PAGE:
By Reuters Staff
NEW YORK (Reuters Health) – Obese women who breastfeed their children for at least four months are less likely to retain their pregnancy weight, according to a new study from U.S. health officials.
The researchers write in the journal Pediatrics that the benefit might be due to lactation causing the body to burn extra energy.
“This study suggests that improving adherence to breastfeeding recommendations may help reduce long-term maternal weight retention among obese mothers,” write the researchers, led by Andrea Sharma from the Centers for Disease Control and Prevention (CDC) in Atlanta.
Several studies have demonstrated benefits for children from breastfeeding, such as reduced obesity risk later in childhood. A study published in the same issue of the journal also found that breastfed children are more likely to eat fruits and vegetables and less likely to consume sugary drinks like soda.
Other papers published in this issue of the journal also found that eating habits in infancy may establish long term patterns for children's health.
One study found that children who drink sugary drinks during their first year of life are more likely to drink those types of beverages at age six. Another tied eating too few vegetables and fruits during infancy to eating less of those at six years old.
Still another study found that mothers who encourage their children to empty their bottles during infancy are more likely to pressure those children to eat more later on.
Less is known, though, about whether or how breastfeeding may influence the weight of new mothers years after their child is born.
For the new study, the team used data from previous research on breastfeeding conducted between 2005 and 2007. They included and compared data on the weight of 726 women from their third trimester of pregnancy to six years after they gave birth.
At the time, the recommendation from the American Academy of Pediatrics (AAP) was for new mothers to breastfeed for the first year of the child’s life, with the child's sole source of nutrition in the first four months of life being breastfeeding alone.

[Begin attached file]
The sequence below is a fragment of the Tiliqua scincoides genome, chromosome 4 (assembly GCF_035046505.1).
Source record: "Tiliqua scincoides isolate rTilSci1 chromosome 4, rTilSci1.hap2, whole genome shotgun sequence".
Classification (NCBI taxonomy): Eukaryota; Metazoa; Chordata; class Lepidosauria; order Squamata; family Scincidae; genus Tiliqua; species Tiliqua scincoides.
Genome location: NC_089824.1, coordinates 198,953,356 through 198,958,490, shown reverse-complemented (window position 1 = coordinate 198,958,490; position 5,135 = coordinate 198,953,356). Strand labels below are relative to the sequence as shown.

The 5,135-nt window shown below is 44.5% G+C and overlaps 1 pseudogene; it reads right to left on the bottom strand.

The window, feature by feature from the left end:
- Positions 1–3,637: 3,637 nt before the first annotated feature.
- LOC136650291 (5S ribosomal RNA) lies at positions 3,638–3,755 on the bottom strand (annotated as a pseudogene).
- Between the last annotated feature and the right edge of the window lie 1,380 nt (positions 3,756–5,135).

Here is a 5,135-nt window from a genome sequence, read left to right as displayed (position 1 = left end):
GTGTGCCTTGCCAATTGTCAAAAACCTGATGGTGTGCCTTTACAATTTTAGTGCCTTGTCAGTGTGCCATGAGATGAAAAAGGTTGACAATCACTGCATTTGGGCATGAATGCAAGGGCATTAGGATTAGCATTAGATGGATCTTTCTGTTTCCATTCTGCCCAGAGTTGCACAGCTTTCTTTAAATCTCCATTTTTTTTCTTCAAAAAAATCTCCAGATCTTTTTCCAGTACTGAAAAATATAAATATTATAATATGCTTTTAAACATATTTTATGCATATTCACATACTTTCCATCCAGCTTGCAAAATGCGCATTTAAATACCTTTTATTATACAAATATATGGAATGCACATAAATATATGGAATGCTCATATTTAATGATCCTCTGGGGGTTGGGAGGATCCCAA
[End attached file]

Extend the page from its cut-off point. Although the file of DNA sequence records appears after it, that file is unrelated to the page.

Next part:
The AAP has updated their recommendation since the data was collected, and now advises one year of breastfeeding with the first six months being exclusively breastfeeding.
Overall, 29 percent of the women in the study exclusively breastfed for the first four months of the child’s life and about 20 percent exclusively breastfed for four months and then continued to breastfeed for at least a year.
For women who were considered normal weight or overweight, breastfeeding according to the guidelines at the time did not appear to be linked to how much weight they retained after delivery.
Obese women, however, retained about 18 fewer pounds after their pregnancy if they followed the guidelines compared to those who never breastfed.
Women are encouraged to gain some weight during pregnancy, but about half gain more weight than they should, the researchers write.
Doctors can be better educated to help obese women achieve their breastfeeding goals, the study team points out, adding that the likelihood of breastfeeding is also tied to other factors like hospital lactation support. There could be a focus put on those types of programs to increase breastfeeding rates among obese women, they say.
SOURCE: http://bit.ly/WgsyqN Pediatrics, online September 2, 2014.